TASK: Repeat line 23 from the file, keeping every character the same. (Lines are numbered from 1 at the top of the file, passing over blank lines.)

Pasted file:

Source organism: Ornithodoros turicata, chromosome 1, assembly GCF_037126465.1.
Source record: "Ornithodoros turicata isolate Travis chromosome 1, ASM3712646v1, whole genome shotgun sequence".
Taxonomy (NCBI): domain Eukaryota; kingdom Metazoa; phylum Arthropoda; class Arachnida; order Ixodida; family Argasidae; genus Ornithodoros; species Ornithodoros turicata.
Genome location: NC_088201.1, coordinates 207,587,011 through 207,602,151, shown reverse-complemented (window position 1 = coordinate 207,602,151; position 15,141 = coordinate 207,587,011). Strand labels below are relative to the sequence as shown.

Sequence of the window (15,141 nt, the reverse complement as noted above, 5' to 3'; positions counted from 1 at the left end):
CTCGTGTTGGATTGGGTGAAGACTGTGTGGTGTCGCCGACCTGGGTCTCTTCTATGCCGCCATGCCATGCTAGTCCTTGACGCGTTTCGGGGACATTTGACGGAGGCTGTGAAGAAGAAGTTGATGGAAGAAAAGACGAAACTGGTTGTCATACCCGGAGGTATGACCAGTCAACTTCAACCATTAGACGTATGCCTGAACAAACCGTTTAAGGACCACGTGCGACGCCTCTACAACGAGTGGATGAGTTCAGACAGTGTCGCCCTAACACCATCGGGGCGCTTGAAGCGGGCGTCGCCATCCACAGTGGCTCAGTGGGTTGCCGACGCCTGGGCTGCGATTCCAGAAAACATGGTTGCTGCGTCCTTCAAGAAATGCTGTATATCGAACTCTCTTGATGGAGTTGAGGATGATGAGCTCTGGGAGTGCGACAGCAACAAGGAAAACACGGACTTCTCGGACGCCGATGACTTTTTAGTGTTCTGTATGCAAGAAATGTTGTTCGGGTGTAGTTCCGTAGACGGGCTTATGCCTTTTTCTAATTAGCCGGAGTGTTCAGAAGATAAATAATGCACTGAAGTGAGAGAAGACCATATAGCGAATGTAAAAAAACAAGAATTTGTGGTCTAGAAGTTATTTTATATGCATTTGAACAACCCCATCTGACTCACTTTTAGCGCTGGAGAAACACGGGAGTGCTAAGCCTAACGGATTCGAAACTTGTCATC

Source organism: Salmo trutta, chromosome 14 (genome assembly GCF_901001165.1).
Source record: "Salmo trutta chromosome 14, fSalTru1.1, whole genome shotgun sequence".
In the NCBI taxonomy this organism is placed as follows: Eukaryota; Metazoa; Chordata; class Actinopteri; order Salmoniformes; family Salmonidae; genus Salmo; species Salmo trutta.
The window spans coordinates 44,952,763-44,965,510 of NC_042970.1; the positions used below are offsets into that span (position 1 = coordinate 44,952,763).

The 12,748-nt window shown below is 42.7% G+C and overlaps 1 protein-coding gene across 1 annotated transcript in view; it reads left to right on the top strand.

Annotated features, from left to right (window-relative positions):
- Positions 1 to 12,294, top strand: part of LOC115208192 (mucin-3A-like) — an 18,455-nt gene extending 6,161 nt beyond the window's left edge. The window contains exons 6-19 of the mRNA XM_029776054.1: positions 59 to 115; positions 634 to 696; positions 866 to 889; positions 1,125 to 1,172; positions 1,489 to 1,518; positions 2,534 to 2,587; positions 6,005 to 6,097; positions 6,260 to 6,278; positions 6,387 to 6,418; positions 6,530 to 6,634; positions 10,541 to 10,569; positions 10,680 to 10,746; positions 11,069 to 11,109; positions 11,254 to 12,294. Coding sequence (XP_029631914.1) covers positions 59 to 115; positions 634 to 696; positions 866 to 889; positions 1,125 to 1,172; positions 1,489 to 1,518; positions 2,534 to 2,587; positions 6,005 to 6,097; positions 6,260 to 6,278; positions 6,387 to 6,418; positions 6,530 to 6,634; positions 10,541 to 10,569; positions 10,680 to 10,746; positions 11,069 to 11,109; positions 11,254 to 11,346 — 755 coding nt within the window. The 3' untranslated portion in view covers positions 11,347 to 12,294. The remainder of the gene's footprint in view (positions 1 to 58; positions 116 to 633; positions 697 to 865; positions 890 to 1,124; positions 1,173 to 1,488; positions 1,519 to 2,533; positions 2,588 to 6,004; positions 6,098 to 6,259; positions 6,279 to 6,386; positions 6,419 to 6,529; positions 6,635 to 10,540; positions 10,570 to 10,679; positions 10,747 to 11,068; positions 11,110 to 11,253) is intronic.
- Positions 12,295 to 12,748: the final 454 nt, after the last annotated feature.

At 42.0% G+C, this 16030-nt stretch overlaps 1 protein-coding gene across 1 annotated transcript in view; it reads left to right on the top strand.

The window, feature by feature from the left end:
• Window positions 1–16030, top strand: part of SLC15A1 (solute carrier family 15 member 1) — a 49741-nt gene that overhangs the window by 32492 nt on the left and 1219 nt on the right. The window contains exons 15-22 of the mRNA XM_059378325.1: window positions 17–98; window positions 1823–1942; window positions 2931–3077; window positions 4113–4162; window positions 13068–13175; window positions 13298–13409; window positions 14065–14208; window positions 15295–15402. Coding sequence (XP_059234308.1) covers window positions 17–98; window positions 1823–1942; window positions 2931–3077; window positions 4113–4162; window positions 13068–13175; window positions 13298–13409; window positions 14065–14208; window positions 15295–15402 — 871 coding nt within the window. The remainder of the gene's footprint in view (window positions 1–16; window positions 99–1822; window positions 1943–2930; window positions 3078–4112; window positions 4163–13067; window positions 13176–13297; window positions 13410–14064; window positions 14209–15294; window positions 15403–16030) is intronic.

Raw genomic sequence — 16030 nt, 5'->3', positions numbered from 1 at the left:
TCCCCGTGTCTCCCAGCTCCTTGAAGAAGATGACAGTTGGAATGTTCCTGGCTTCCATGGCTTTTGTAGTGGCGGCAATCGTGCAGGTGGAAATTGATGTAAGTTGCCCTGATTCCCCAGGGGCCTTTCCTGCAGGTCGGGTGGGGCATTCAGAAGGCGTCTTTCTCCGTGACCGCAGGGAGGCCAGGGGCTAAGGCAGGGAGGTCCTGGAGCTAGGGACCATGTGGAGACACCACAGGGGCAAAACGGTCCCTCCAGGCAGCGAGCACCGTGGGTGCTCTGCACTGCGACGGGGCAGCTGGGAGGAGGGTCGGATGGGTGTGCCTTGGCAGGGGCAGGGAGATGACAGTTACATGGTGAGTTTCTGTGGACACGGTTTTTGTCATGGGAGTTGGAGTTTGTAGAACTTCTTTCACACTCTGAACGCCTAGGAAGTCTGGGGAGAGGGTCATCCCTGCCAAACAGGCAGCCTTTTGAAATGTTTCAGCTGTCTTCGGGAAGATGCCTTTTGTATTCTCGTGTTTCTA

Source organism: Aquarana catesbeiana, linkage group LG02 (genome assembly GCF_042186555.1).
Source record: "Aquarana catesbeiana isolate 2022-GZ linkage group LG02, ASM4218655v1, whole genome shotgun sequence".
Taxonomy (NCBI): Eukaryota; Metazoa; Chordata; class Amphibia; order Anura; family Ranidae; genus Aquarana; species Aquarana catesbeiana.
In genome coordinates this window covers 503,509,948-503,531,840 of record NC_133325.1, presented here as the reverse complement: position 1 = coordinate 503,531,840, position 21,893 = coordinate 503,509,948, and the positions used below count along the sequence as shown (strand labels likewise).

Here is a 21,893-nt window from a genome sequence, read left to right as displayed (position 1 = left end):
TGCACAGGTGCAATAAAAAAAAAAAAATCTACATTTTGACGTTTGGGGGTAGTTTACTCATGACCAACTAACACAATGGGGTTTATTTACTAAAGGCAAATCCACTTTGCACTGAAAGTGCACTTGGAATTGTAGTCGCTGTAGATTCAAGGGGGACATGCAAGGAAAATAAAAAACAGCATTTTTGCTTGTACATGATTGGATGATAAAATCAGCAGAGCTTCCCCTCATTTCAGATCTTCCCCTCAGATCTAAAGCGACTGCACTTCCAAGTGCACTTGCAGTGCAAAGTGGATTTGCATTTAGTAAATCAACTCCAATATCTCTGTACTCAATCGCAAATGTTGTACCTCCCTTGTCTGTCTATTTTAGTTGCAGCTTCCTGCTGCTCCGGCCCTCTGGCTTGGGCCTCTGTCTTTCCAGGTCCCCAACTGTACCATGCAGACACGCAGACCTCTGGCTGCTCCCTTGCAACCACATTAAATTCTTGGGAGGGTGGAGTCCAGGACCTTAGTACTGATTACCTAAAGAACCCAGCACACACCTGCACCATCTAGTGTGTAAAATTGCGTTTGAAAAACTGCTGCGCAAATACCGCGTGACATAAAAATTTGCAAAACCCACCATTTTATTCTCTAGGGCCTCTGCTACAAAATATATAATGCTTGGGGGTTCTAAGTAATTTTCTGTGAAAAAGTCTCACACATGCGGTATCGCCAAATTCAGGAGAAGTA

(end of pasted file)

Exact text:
In genome coordinates this window covers 503,509,948-503,531,840 of record NC_133325.1, presented here as the reverse complement: position 1 = coordinate 503,531,840, position 21,893 = coordinate 503,509,948, and the positions used below count along the sequence as shown (strand labels likewise).